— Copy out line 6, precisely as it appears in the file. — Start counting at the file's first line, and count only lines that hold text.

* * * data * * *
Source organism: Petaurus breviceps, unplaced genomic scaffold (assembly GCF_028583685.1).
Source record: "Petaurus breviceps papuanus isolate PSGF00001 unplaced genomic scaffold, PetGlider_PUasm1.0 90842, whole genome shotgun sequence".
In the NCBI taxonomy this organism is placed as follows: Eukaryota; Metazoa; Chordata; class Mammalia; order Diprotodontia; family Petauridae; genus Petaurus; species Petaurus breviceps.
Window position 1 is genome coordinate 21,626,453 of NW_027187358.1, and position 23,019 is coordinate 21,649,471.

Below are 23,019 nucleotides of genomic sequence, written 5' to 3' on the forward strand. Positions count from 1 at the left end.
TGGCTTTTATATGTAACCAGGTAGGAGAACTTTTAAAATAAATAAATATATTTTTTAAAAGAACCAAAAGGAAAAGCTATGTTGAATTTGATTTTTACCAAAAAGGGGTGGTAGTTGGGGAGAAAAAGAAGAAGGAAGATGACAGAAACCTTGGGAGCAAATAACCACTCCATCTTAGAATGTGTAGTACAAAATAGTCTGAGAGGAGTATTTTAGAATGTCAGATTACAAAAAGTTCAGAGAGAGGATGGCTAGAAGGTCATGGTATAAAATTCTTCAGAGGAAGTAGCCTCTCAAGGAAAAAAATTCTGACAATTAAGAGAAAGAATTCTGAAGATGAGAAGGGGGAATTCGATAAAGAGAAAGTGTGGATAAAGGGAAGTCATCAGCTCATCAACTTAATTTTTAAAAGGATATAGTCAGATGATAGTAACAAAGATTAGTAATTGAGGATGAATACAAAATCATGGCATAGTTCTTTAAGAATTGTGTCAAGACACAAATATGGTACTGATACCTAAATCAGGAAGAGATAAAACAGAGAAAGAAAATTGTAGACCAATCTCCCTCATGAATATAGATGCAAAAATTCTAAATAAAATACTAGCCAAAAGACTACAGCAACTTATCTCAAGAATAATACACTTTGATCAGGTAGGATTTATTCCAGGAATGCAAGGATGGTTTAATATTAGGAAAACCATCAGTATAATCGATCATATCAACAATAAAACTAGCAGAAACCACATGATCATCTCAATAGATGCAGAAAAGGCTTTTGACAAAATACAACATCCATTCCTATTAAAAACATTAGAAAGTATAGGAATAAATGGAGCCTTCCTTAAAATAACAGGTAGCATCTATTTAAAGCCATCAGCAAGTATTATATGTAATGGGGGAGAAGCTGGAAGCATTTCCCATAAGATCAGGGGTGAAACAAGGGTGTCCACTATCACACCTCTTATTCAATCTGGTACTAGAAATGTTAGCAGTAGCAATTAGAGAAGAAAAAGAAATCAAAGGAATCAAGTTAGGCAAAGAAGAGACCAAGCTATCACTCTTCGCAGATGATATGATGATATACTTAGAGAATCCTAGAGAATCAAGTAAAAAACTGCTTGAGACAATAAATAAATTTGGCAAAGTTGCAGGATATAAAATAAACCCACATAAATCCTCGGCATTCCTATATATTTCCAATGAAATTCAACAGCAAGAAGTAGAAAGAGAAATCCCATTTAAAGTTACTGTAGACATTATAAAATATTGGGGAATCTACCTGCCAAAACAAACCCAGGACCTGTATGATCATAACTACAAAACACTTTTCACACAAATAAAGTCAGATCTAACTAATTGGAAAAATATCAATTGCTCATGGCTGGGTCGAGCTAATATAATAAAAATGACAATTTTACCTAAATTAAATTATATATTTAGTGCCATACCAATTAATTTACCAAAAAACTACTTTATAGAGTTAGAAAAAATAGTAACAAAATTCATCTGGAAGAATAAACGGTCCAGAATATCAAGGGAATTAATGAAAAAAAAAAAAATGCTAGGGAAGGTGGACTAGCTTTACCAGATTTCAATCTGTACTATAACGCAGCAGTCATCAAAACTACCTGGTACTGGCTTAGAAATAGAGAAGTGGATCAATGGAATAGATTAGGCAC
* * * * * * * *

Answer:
TGGCTTTTATATGTAACCAGGTAGGAGAACTTTTAAAATAAATAAATATATTTTTTAAAAGAACCAAAAGGAAAAGCTATGTTGAATTTGATTTTTACCAAAAAGGGGTGGTAGTTGGGGAGAAAAAGAAGAAGGAAGATGACAGAAACCTTGGGAGCAAATAACCACTCCATCTTAGAATGTGTAGTACAAAATAGTCTGAGAGGAGTATTTTAGAATGTCAGATTACAAAAAGTTCAGAGAGAGGATGGCTAGAAGGTCATGGTATAAAATTCTTCAGAGGAAGTAGCCTCTCAAGGAAAAAAATTCTGACAATTAAGAGAAAGAATTCTGAAGATGAGAAGGGGGAATTCGATAAAGAGAAAGTGTGGATAAAGGGAAGTCATCAGCTCATCAACTTAATTTTTAAAAGGATATAGTCAGATGATAGTAACAAAGATTAGTAATTGAGGATGAATACAAAATCATGGCATAGTTCTTTAAGAATTGTGTCAAGACACAAATATGGTACTGATACCTAAATCAGGAAGAGATAAAACAGAGAAAGAAAATTGTAGACCAATCTCCCTCATGAATATAGATGCAAAAATTCTAAATAAAATACTAGCCAAAAGACTACAGCAACTTATCTCAAGAATAATACACTTTGATCAGGTAGGATTTATTCCAGGAATGCAAGGATGGTTTAATATTAGGAAAACCATCAGTATAATCGATCATATCAACAATAAAACTAGCAGAAACCACATGATCATCTCAATAGATGCAGAAAAGGCTTTTGACAAAATACAACATCCATTCCTATTAAAAACATTAGAAAGTATAGGAATAAATGGAGCCTTCCTTAAAATAACAGGTAGCATCTATTTAAAGCCATCAGCAAGTATTATATGTAATGGGGGAGAAGCTGGAAGCATTTCCCATAAGATCAGGGGTGAAACAAGGGTGTCCACTATCACACCTCTTATTCAATCTGGTACTAGAAATGTTAGCAGTAGCAATTAGAGAAGAAAAAGAAATCAAAGGAATCAAGTTAGGCAAAGAAGAGACCAAGCTATCACTCTTCGCAGATGATATGATGATATACTTAGAGAATCCTAGAGAATCAAGTAAAAAACTGCTTGAGACAATAAATAAATTTGGCAAAGTTGCAGGATATAAAATAAACCCACATAAATCCTCGGCATTCCTATATATTTCCAATGAAATTCAACAGCAAGAAGTAGAAAGAGAAATCCCATTTAAAGTTACTGTAGACATTATAAAATATTGGGGAATCTACCTGCCAAAACAAACCCAGGACCTGTATGATCATAACTACAAAACACTTTTCACACAAATAAAGTCAGATCTAACTAATTGGAAAAATATCAATTGCTCATGGCTGGGTCGAGCTAATATAATAAAAATGACAATTTTACCTAAATTAAATTATATATTTAGTGCCATACCAATTAATTTACCAAAAAACTACTTTATAGAGTTAGAAAAAATAGTAACAAAATTCATCTGGAAGAATAAACGGTCCAGAATATCAAGGGAATTAATGAAAAAAAAAAAAATGCTAGGGAAGGTGGACTAGCTTTACCAGATTTCAATCTGTACTATAACGCAGCAGTCATCAAAACTACCTGGTACTGGCTTAGAAATAGAGAAGTGGATCAATGGAATAGATTAGGCAC